# Formal Formulations

The and of
Numerical Arithmetics

The of a Numerical Arithmetic is the purely intellectual concept of the "Enumeration of Objects", whether the Objects are real or imagined.

The algorithms for Counting may have a which is either Experiential or Representational.

A brief discussion to clarify the distinction among an Arithmetic, an Algebra, and a Calculus is also presented. It may surprise the kind reader to understand that these three mathematical concepts merely correspond to the abilities of counting, generalizing, and calculating, respectively.

Experiential s

Experiential s of Counting typically involve bending fingers, matching pebbles, and other such primitive "one-to-one" verification systems. This of Counting is visible and directly observable. The primary advantage of such systems is that they provide immediate, absolute, and non-controvertible proof of the integrity of the algorithm. For example, we either display three fingers, or we don't. The fact of the matter, the fact of the numerical , is immediately real, clear, and evident.

For the primitive analogical consciousness of early humans, the absolute reality and integrity of the experiential counting algorithms was a strong counterpoint to the uncertainty of their other perceptions. It is precisely this recognition of certainty that allowed analytical consciousness it validate itself as a viable of reasoning. Just remember that, once upon a time, merely counting to three was very "hi-tech".

Representational s

Representational s of Counting typically involve the use of a symbolic physical to represent a specific numeric . For example, the intellectual concept of the numeric called "nine" is represented, variously, as:

Interestingly, the Greeks and Romans never formalized the concept of zero, as the Mayan and Arab scholars did.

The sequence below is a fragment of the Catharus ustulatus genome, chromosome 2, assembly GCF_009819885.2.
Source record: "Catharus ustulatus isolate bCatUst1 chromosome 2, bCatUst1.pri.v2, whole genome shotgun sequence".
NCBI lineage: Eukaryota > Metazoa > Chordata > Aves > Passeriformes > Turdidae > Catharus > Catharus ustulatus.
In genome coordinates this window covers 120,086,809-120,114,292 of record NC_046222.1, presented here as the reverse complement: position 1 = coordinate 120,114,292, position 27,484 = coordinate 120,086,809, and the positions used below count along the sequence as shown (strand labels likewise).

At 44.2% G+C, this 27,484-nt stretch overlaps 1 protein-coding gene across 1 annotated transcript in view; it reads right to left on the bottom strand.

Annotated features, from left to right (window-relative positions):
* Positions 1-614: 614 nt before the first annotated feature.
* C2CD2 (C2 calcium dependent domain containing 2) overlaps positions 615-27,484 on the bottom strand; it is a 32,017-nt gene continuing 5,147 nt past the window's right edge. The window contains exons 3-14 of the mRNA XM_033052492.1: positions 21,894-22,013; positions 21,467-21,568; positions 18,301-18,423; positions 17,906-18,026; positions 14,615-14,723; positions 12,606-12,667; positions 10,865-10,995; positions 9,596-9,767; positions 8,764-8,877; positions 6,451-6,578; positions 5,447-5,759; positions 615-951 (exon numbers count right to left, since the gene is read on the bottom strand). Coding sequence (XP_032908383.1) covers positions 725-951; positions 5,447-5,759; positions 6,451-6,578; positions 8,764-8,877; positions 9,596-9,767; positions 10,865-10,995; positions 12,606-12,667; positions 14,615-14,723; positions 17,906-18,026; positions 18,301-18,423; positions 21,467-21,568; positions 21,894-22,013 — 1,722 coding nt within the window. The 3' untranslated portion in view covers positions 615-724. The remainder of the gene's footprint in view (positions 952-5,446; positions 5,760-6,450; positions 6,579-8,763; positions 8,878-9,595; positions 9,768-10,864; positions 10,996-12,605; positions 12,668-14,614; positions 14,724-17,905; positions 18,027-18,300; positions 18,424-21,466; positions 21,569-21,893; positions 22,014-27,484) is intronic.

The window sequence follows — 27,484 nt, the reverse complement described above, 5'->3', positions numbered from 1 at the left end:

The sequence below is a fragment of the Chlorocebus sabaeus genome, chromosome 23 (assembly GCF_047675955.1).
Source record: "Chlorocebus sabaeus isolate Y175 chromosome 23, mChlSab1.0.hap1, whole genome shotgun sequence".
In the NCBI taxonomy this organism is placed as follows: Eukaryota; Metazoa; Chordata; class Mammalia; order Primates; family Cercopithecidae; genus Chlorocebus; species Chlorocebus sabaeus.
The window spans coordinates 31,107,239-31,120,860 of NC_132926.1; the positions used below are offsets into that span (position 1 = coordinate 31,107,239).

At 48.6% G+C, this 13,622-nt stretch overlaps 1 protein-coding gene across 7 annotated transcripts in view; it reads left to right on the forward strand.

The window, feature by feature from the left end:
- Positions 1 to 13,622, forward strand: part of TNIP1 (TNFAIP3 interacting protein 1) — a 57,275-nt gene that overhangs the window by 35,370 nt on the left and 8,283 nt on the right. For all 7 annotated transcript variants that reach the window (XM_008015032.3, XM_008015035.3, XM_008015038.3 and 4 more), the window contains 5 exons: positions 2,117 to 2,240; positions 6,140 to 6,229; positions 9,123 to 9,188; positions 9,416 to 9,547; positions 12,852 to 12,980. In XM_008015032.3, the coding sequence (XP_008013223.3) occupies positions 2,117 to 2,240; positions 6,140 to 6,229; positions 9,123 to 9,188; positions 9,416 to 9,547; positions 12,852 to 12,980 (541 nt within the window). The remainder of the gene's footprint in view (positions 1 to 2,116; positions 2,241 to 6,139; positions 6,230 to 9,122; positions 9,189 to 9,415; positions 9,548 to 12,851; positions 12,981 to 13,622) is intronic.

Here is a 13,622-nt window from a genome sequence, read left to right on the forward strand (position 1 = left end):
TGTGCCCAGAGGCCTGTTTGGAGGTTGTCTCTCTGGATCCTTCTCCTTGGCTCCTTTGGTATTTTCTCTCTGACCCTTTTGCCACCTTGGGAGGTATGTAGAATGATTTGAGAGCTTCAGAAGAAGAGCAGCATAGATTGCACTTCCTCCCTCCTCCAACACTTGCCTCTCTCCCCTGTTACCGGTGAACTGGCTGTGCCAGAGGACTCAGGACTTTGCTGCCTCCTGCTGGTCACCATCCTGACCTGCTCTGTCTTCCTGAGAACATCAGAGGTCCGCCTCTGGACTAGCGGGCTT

The Romans attempted to extend their system of symbols to allow for any quantity to be represented. This was fine for merely counting objects, but made any formal calculations impossible. With Roman numerals, the value of any symbol depends on the symbols to the immediate left and right of the particular symbol. They never discovered the Fundamental Theorem of Arithmetic, namely

```         Any Natural Number, N, can be represented as:

N = n * B + r

where:  n, B, and r are Natural Numbers such that 0 <= r < B,
and B is called the Number Base.
```

The Mayans made use of the concept of zero ( ) to count in what we now call a "base 20" number system. By placing a dot above their symbol for a value between zero and nineteen, they essentially multiplied the value by a factor of 20. Although they never delved into the world of fractions, their system did respect and exploit the concept of how can be used to extend the meaning of a small number of symbols.

The of Arabic numbers has two very interesting properties.

• Each symbol which represents a digit can be made with a single brush stroke. This allows any numeric substance to be represented with a minimal effort. It is no more difficult to represent eight ( 8 in Arabic, but VIII in Roman numerals ) than it does two ( 2 in Arabic, but II in Roman numerals ).
• Each digital position, within the of an Arabic number, has a value which is ten times greater than the digital position its immediate right. This is a which is infinitely extendible.

Although all of these, and others numbering systems, have equivalent in that they allow Objects to be enumerated, their are very different and impart different levels of utility. This is exactly why The Homeless Mathematician cries out that the and must be respected with equal dignity. Imagine building a computer, or doing your income taxes, using Roman Numerals.

Arithmetic, Algebra, and Calculus

And here, kind reader, The Homeless Mathematician must draw an unusual, but extremely useful, distinction. This distinction distinguishes a Calculus of Symbols from a mere Collection of Symbols. Any set of scribbles, distinct or otherwise, may be grouped to form a Collection of Symbols. However, a Collection of Symbols must have certain formal properties before it may be called a Calculus of Symbols, or more simply, a Calculus. The formal progression is as follows:

Arithmetic

Any collection of formal symbols used to represent specific values, or Operands, of , and the specific Operations which represent the interaction of the specific Operands.

Algebra

The formal extension of an Arithmetic to include unspecified Operands of , along with the Operands and Operations of the underlying Arithmetic. Unspecified values are called Formal Variables, when represented symbolically.

Calculus

To quote G. Spencer-Brown in The Laws of Form: Call calculation a procedure by which, as a consequence of steps, a is changed for another, and call a system of constructions and conventions, which allows calculation, a Calculus. In other words, these are the formal symbols which represent the resulting , of the Operations, as well as the specific values.